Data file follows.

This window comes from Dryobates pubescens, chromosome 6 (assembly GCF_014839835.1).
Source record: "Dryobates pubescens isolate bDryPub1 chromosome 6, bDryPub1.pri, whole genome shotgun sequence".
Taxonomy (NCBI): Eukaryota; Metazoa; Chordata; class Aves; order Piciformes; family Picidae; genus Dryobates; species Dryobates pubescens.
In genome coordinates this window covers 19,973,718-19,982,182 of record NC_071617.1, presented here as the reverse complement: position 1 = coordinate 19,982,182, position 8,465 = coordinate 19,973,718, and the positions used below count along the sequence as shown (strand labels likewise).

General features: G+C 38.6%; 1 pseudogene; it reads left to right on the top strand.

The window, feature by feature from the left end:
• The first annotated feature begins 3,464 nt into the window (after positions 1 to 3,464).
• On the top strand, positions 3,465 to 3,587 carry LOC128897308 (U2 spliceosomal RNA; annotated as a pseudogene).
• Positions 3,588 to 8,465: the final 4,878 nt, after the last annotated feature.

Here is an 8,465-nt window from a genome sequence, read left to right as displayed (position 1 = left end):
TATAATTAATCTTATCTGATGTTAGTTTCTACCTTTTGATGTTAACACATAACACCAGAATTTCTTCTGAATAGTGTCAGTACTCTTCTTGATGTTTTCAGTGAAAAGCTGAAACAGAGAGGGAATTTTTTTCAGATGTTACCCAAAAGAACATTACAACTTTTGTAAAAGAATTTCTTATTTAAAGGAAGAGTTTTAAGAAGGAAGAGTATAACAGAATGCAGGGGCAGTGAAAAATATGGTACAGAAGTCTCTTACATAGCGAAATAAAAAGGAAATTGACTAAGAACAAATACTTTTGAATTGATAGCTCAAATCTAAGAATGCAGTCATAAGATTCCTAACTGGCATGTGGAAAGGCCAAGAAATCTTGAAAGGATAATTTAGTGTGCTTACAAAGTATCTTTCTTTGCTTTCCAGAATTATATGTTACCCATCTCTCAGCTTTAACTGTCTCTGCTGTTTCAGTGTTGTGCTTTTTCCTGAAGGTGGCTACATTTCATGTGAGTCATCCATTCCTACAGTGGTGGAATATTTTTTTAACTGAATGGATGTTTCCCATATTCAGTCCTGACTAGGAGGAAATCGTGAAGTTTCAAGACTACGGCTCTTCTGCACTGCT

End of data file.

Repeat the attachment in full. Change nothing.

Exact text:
This window comes from Dryobates pubescens, chromosome 6 (assembly GCF_014839835.1).
Source record: "Dryobates pubescens isolate bDryPub1 chromosome 6, bDryPub1.pri, whole genome shotgun sequence".
Taxonomy (NCBI): Eukaryota; Metazoa; Chordata; class Aves; order Piciformes; family Picidae; genus Dryobates; species Dryobates pubescens.
In genome coordinates this window covers 19,973,718-19,982,182 of record NC_071617.1, presented here as the reverse complement: position 1 = coordinate 19,982,182, position 8,465 = coordinate 19,973,718, and the positions used below count along the sequence as shown (strand labels likewise).

General features: G+C 38.6%; 1 pseudogene; it reads left to right on the top strand.

The window, feature by feature from the left end:
• The first annotated feature begins 3,464 nt into the window (after positions 1 to 3,464).
• On the top strand, positions 3,465 to 3,587 carry LOC128897308 (U2 spliceosomal RNA; annotated as a pseudogene).
• Positions 3,588 to 8,465: the final 4,878 nt, after the last annotated feature.

Here is an 8,465-nt window from a genome sequence, read left to right as displayed (position 1 = left end):
TATAATTAATCTTATCTGATGTTAGTTTCTACCTTTTGATGTTAACACATAACACCAGAATTTCTTCTGAATAGTGTCAGTACTCTTCTTGATGTTTTCAGTGAAAAGCTGAAACAGAGAGGGAATTTTTTTCAGATGTTACCCAAAAGAACATTACAACTTTTGTAAAAGAATTTCTTATTTAAAGGAAGAGTTTTAAGAAGGAAGAGTATAACAGAATGCAGGGGCAGTGAAAAATATGGTACAGAAGTCTCTTACATAGCGAAATAAAAAGGAAATTGACTAAGAACAAATACTTTTGAATTGATAGCTCAAATCTAAGAATGCAGTCATAAGATTCCTAACTGGCATGTGGAAAGGCCAAGAAATCTTGAAAGGATAATTTAGTGTGCTTACAAAGTATCTTTCTTTGCTTTCCAGAATTATATGTTACCCATCTCTCAGCTTTAACTGTCTCTGCTGTTTCAGTGTTGTGCTTTTTCCTGAAGGTGGCTACATTTCATGTGAGTCATCCATTCCTACAGTGGTGGAATATTTTTTTAACTGAATGGATGTTTCCCATATTCAGTCCTGACTAGGAGGAAATCGTGAAGTTTCAAGACTACGGCTCTTCTGCACTGCT